by Gilda Bonanno
I once saw a speaker start a presentation to an audience of two hundred people by saying, "Of course, unlike all of you practitioners, I've been a consultant for the past several years, so I am out of touch with industry practices and what you face every day.”
Perhaps he was trying to compliment the practitioners in the audience. Perhaps he thought it would sound self-deprecating. Perhaps he thought it was a humorous stereotype about consultants. Whatever his reasoning, it was misguided. As a result, he essentially started his presentation by admitting that he had nothing valuable to say because he was out of touch about the topic. Why should the audience listen to him (and worse, why should the association have paid him)?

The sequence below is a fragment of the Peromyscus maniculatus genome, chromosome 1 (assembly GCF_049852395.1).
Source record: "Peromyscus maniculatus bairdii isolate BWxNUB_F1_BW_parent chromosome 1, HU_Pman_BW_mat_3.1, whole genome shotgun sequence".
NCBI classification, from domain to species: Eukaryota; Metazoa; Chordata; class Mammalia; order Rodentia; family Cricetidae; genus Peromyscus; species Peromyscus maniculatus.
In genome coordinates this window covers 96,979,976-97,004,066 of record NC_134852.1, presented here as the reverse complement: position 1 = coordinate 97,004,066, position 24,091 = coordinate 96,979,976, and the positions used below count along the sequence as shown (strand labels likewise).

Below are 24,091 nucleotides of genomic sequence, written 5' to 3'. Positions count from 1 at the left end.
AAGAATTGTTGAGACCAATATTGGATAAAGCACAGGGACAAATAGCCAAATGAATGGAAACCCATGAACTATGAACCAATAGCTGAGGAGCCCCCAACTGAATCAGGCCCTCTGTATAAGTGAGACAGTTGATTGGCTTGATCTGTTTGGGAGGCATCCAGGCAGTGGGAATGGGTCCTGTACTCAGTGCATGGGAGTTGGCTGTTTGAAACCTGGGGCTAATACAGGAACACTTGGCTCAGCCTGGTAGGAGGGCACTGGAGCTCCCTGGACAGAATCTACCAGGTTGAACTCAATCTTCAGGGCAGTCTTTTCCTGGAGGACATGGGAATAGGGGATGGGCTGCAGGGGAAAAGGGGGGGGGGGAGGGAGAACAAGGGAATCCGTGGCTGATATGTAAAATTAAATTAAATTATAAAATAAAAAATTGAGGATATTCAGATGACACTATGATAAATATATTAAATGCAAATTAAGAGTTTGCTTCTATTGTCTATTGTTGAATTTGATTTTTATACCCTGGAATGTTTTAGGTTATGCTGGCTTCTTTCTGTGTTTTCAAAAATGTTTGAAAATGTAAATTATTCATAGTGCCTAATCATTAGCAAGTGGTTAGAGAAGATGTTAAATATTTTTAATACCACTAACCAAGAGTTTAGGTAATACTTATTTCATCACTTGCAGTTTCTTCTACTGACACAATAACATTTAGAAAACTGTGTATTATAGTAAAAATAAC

While you shouldn’t go to the opposite extreme and start your presentation by bragging about your fantastic accomplishments, I would have thought it was obvious that you should never begin by admitting how little you know about the topic and how disconnected you are from the everyday realities of the work.
By the way, this was no rookie speaker – he is someone who is considered an expert in his field and has been paid to speak in front of many audiences. And he should have known better.
The next time you have to give a presentation, learn from his mistake – don’t start by proclaiming your ignorance.
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